Interview: Disney's
Bridgit Mendler

Five Feet Apart
Captain Marvel
Ralph Breaks the Internet
Frozen II
Pet Sematary
Unicorn Store
The Little Mermaid
Birds of Prey
Summer '03
The Nutcracker and the...
A Dog's Way Home
Alita: Battle Angel
The Nun
Lady Business
Bohemian Rhapsody
Mary, Queen of Scots
Wonder Woman
The Keeping Room
Toy Story 4
Hush, Hush
Nobel's Last Will


Entertainment News
Weekly Top 20 Movies
2010 NBA All-Star Promo
Weekly Top 20 Albums
Contact Us

Anna Kendrick
Alexandra Daddario
Antje Traue
Lindsay Sloane
Angela Sarafyan
Saoirse Ronan
Teresa Palmer
Hailee Steinfeld
Odette Yustman
Grace Park
Ashley Bell
Kristen Stewart
Bridgit Mendler
Danielle Panabaker
Helena Mattsson
Carla Gugino
Jessica Biel
AnnaSophia Robb
Jennifer Love Hewitt
Emmy Rossum
Mary Elizabeth Winstead
Angelina Jolie
Keira Knightley
Alison Lohman
Hilary Swank
Evan Rachel Wood
Nicole Kidman
Piper Perabo
Heather Graham
Shawnee Smith
Kristen Bell
Blake Lively
Elizabeth Banks
Camilla Belle
Rachel McAdams
Jewel Staite
Katie Stuart
Michelle Trachtenberg
Sarah Michelle Gellar
Jessica Alba
Famke Janssen
Elisabeth Shue
Cameron Diaz
Shannon Elizabeth
Salma Hayek
Emily Perkins

Review by Curtis Strickland (5/98)

Release: 1998, 20th Century Fox
Starring: Warren Beatty, Halle Berry, Don Cheadle, Oliver Platt, Paul Sorvino, Jack Warden, Isaiah Washington, Christine Baranski
Director: Warren Beatty
MPAA Rating: [R] language, sexuality, violence
Genre: Comedy/Political


Having lived the double-talking, butt-kissing facade of a politician long enough, Senator Jay Bulworth (Beatty) finally breaks down, and goes on a suicide campaign in which he expresses every politically incorrect thought that crosses his mind.


Wag the Dog was laden with too much far fetched government conspiracy. Primary Colors was bogged down with self-serving, preachy idealism. Yet after all these mediocre efforts at political commentary, Bulworth comes along and blows them all away by taking a completely different approach: rather than attempts at clever or snide remarks, the Warren Beatty film takes shots at government office by being as frank and blatant as possible in an actively comical manner. As Senator Bulworth, Beatty has the enviable role of a man who says exactly what's on his mind. Forget political correctness, forget humility, forget brown nosing the commoner for a vote. Stereotypes are stereotypes for a reason--there's usually a basis of truth somewhere in its history. And Bulworth exploits that, even revels in it. The greatest moments in this film come in the form of Bulworth's blunt statements that give no regard to race and class. The whole notion of a movie coming out and striving to cancel politically correct drivel is refreshing in and of itself. Uptight folks who actually take personal offense to this movie are exactly the type of people the film is really poking fun at.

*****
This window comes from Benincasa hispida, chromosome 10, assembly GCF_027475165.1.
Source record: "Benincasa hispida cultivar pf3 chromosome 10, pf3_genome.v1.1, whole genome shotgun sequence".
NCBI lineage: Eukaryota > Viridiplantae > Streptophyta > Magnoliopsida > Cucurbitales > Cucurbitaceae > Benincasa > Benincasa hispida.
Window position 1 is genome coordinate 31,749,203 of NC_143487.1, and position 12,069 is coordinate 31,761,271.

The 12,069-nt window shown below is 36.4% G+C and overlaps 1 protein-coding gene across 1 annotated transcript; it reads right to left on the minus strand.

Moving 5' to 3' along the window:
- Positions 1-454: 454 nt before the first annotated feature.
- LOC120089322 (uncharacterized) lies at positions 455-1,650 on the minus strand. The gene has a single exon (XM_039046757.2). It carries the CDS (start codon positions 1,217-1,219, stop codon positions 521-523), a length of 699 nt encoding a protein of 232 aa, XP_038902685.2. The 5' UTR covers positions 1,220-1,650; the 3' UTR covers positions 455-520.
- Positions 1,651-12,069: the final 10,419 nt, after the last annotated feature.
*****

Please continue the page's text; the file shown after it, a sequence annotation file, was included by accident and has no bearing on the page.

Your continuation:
Unfortunately, Bulworth's politically incorrect rampage doesn't sustain momentum throughout the course of the film. In fact, many of the best moments have been compacted into the trailer, giving the somewhat false impression that that is all this film is about. Too bad, really, because two hours of slandering lobbyists and activists would have made for the best movie of the year. As it stands, Bulworth is eventually suffocated by a run of the mill subplot which finds the Senator snared in a web of insurance fraud and fleeing from a bumbling hitman trying to take him out. Hilarious tell-it-like-it-is commentary is abandoned for wacky high speed chases.

Further, much of Bulworth's political incorrectness is watered down by wordless apologies. For example, the fact that he falls in love with a black woman (Berry) takes some air out of his stereotypical remarks about the black community. Jay Bulworth should have been a man people love to hate, but instead he turns out to be a man who just happens to be in an occupation people hate. He needn't be a racist, but he should have been able to sustain an offensive edge till the closing act.

Rating: 6 out of 10 (0=Abysmal, 5=Average, 10=Excellent)

© 1997-2001 Radio Free Entertainment